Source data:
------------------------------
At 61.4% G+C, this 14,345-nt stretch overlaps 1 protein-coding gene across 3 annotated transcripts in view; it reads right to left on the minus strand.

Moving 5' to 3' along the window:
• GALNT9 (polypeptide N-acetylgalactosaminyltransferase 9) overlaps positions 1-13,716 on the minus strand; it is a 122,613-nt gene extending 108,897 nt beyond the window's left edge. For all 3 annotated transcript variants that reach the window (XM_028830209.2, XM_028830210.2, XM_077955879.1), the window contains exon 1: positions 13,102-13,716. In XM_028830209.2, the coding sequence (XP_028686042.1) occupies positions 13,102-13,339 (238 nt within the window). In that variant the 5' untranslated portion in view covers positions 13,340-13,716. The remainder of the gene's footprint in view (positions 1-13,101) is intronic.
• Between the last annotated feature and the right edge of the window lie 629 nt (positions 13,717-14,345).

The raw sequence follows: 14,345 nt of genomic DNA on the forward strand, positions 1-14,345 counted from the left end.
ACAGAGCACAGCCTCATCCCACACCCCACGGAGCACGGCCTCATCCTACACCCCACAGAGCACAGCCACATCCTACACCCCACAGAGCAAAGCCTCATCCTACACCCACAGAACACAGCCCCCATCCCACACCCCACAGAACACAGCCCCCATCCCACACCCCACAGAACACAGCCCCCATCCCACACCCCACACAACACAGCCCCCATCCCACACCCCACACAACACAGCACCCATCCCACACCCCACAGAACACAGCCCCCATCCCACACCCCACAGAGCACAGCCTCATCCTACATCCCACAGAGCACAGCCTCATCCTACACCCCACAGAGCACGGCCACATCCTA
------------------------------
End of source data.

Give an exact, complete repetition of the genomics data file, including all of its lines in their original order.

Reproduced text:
At 61.4% G+C, this 14,345-nt stretch overlaps 1 protein-coding gene across 3 annotated transcripts in view; it reads right to left on the minus strand.

Moving 5' to 3' along the window:
• GALNT9 (polypeptide N-acetylgalactosaminyltransferase 9) overlaps positions 1-13,716 on the minus strand; it is a 122,613-nt gene extending 108,897 nt beyond the window's left edge. For all 3 annotated transcript variants that reach the window (XM_028830209.2, XM_028830210.2, XM_077955879.1), the window contains exon 1: positions 13,102-13,716. In XM_028830209.2, the coding sequence (XP_028686042.1) occupies positions 13,102-13,339 (238 nt within the window). In that variant the 5' untranslated portion in view covers positions 13,340-13,716. The remainder of the gene's footprint in view (positions 1-13,101) is intronic.
• Between the last annotated feature and the right edge of the window lie 629 nt (positions 13,717-14,345).

The raw sequence follows: 14,345 nt of genomic DNA on the forward strand, positions 1-14,345 counted from the left end.
ACAGAGCACAGCCTCATCCCACACCCCACGGAGCACGGCCTCATCCTACACCCCACAGAGCACAGCCACATCCTACACCCCACAGAGCAAAGCCTCATCCTACACCCACAGAACACAGCCCCCATCCCACACCCCACAGAACACAGCCCCCATCCCACACCCCACAGAACACAGCCCCCATCCCACACCCCACACAACACAGCCCCCATCCCACACCCCACACAACACAGCACCCATCCCACACCCCACAGAACACAGCCCCCATCCCACACCCCACAGAGCACAGCCTCATCCTACATCCCACAGAGCACAGCCTCATCCTACACCCCACAGAGCACGGCCACATCCTA